John Armleder in "Elementary Painting" at Kunstmuseum St. Gallen

20 September 2014 - 25 January 2015

An orange surface on a baking sheet with a simple white frame, or an orange accent on a small-scale canvas...? What is the deciding factor that differentiates painting and crafts as art forms? How do today's artists deal with the starting point of painting since this problem appeared to have been long resolved but is challenged once again by each generation? These are the kind of questions to which the Elementary Painting exhibition at the Kunstmuseum St. Gallen devotes itself: It confronts the classic colour field paintings with situations which initially determine the paintings by their borders.
 
The exhibition makes reference to the legendary Radical Painting exhibition that took place in 1984 at the Williams College of Art in Williamstown, Massachusetts. The term was established for a type of painting which concentrated on the study of colour and paint and mainly within the monochrome, wherein the abandonment of representation can also be seen as the common denominator of various artistic attitudes. The starting point of the Elementary Painting exhibition is a collection of works by John Nixon (*1949 in Sydney, lives and works in Melbourne), generously donated by the artist and the Galerie Mark Müller, Zurich, which strengthens the considerable stock of monochrome paintings in the Kunstmuseum St. Gallen's collection.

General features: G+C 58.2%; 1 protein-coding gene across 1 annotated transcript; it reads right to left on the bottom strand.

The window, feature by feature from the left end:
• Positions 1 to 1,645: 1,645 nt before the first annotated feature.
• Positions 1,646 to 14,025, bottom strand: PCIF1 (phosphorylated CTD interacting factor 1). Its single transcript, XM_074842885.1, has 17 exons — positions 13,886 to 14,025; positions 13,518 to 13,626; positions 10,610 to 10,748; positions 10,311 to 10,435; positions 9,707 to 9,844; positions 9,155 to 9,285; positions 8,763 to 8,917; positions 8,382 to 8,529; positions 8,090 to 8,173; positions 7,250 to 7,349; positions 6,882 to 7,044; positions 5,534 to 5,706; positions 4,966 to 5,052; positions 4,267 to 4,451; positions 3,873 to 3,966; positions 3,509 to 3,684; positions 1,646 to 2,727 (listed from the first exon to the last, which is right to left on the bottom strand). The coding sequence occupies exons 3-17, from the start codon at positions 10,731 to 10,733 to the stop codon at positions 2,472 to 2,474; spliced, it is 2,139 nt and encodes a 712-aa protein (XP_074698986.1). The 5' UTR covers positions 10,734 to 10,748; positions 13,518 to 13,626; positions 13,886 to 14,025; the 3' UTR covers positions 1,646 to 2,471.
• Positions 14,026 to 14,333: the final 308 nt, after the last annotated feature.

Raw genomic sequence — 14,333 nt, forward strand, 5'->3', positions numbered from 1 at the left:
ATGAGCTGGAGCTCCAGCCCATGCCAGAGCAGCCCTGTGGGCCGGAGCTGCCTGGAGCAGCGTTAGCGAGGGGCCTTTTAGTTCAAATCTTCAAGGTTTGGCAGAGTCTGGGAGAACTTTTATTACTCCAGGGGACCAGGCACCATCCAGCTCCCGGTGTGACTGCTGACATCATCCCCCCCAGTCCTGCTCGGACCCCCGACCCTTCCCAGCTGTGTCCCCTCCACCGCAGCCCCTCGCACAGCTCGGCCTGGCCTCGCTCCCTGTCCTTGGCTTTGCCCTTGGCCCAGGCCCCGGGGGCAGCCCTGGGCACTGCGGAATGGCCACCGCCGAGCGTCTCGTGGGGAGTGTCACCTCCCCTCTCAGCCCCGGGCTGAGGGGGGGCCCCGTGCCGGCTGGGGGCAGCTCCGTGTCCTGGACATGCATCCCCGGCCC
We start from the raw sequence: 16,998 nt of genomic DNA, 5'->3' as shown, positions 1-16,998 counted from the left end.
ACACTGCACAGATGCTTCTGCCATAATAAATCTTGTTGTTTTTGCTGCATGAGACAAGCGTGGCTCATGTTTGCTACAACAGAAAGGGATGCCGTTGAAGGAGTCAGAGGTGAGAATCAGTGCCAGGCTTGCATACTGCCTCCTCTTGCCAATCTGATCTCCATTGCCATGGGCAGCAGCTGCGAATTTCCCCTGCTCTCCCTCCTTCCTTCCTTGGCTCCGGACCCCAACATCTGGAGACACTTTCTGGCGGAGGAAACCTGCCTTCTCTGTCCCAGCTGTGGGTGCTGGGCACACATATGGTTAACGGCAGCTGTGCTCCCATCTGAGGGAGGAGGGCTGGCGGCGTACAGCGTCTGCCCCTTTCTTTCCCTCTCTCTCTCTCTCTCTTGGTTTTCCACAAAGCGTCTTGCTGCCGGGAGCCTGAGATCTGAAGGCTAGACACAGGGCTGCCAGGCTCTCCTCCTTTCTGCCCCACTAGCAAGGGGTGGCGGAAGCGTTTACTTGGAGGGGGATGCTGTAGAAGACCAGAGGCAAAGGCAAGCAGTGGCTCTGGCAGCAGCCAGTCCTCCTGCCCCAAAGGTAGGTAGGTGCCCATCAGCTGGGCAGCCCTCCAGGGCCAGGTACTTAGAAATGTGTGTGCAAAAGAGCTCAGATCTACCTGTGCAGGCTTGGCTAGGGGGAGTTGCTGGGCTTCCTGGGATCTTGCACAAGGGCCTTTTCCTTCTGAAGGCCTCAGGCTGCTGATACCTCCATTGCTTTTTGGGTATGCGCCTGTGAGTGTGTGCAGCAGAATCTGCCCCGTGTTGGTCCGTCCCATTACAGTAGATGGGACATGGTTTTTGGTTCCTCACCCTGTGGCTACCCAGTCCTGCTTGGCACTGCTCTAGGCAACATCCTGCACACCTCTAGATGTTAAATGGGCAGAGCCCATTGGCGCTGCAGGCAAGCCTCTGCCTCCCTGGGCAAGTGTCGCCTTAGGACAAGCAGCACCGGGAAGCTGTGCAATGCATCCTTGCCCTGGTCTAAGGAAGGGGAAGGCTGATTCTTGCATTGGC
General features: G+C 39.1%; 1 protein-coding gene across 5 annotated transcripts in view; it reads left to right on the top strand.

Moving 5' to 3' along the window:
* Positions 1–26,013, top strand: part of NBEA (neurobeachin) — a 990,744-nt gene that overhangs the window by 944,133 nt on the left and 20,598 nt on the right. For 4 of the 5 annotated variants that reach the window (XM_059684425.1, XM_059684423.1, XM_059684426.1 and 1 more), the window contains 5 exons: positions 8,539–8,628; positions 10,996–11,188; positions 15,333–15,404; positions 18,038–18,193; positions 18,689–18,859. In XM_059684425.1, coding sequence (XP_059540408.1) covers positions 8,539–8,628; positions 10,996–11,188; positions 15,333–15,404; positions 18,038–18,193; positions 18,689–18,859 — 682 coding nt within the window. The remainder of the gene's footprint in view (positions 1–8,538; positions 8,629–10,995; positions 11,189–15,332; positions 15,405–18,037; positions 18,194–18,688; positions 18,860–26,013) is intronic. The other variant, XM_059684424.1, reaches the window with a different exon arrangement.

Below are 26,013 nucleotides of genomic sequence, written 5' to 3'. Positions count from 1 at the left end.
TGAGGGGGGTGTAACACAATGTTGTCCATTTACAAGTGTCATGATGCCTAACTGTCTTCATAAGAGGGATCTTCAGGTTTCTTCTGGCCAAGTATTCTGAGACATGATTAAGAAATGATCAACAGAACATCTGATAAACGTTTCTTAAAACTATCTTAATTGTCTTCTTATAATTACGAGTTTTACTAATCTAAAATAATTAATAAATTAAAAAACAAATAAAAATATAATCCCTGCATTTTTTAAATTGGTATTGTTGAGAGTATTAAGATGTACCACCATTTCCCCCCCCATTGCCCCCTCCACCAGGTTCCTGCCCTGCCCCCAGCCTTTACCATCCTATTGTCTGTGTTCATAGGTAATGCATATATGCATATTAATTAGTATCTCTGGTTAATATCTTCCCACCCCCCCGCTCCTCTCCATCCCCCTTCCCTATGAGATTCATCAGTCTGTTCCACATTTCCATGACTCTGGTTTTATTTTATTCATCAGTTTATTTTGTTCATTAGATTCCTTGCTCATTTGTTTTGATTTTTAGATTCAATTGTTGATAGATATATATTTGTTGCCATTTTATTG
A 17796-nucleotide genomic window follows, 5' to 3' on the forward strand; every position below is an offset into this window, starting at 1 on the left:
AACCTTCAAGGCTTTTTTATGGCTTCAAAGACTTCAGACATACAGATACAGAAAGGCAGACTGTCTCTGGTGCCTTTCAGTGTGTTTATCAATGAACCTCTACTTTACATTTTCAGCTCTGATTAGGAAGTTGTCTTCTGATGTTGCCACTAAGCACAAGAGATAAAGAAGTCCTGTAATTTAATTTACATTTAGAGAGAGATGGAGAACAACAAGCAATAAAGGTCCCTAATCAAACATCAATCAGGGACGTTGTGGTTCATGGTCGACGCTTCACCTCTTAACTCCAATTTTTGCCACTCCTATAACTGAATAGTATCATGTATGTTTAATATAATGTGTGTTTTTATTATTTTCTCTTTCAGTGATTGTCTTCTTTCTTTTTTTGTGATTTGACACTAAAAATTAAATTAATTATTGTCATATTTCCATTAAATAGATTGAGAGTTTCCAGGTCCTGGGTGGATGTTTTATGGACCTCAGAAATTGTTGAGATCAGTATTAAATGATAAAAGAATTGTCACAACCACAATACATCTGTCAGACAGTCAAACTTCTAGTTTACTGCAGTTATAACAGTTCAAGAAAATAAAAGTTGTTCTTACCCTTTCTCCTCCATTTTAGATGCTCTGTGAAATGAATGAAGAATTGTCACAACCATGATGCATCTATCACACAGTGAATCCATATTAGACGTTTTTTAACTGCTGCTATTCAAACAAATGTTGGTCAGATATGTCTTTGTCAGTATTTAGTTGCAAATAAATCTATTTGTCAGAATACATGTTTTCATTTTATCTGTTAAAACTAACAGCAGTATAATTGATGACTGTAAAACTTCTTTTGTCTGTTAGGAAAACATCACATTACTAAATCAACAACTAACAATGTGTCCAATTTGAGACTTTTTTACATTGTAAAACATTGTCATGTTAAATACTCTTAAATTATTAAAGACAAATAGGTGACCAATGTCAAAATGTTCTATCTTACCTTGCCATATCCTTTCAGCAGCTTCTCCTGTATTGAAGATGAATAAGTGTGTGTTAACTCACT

John Nixon is the most well-known Australian artist of his generation who has seized and re-defined the traditions of constructivism through to minimal art. His work is associated with that of Marcia Hafif (*1929), Imi Knoebel (*1940), Olivier Mosset (*1944) Steven Parrino (1958-2005) and others who are also represented with major works and are confronted by situations in the exhibition which to some extent comment on painting from an external perspective - ironic and fun!
Artists in the exhibition include:
 
John M. Armleder, Beni Bischof, Reto Boller, Mark Dagley, Urs Frei, Bernard Frize, Marcia Hafif, Imi Knoebel, Joseph Marioni, Olivier Mosset, John Nixon, Carl Ostendarp, Steven Parrino, David Reed, Patrick Rohner, Christoph Rütimann, Karin Sander, Adrian Schiess, Bernard Tagwerker, Günter Umberg, Michael Venezia, Christian Vetter, Günther Wizemann, and Heimo Zobernig
 
Curated by Konrad Bitterli
 
Kunstmuseum St. Gallen
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